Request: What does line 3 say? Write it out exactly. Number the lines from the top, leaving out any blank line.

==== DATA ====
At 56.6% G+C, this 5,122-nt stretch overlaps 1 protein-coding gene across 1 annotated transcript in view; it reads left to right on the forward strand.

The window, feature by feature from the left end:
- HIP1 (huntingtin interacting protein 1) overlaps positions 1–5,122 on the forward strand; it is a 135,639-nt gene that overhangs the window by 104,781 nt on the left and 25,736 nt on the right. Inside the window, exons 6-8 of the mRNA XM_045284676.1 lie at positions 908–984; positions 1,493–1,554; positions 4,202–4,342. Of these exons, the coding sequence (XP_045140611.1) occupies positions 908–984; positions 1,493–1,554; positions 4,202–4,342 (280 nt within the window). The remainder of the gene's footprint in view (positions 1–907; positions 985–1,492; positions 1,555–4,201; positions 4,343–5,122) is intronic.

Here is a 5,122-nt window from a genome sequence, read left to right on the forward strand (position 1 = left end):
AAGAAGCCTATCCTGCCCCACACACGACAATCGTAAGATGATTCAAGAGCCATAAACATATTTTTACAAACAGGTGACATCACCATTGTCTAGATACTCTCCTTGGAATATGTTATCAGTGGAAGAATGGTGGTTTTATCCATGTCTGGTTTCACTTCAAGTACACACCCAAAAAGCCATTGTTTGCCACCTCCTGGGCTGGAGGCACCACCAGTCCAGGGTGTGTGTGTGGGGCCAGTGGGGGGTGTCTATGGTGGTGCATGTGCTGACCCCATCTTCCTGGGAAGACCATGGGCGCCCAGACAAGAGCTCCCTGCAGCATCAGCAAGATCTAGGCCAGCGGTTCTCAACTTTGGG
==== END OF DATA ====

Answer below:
- HIP1 (huntingtin interacting protein 1) overlaps positions 1–5,122 on the forward strand; it is a 135,639-nt gene that overhangs the window by 104,781 nt on the left and 25,736 nt on the right. Inside the window, exons 6-8 of the mRNA XM_045284676.1 lie at positions 908–984; positions 1,493–1,554; positions 4,202–4,342. Of these exons, the coding sequence (XP_045140611.1) occupies positions 908–984; positions 1,493–1,554; positions 4,202–4,342 (280 nt within the window). The remainder of the gene's footprint in view (positions 1–907; positions 985–1,492; positions 1,555–4,201; positions 4,343–5,122) is intronic.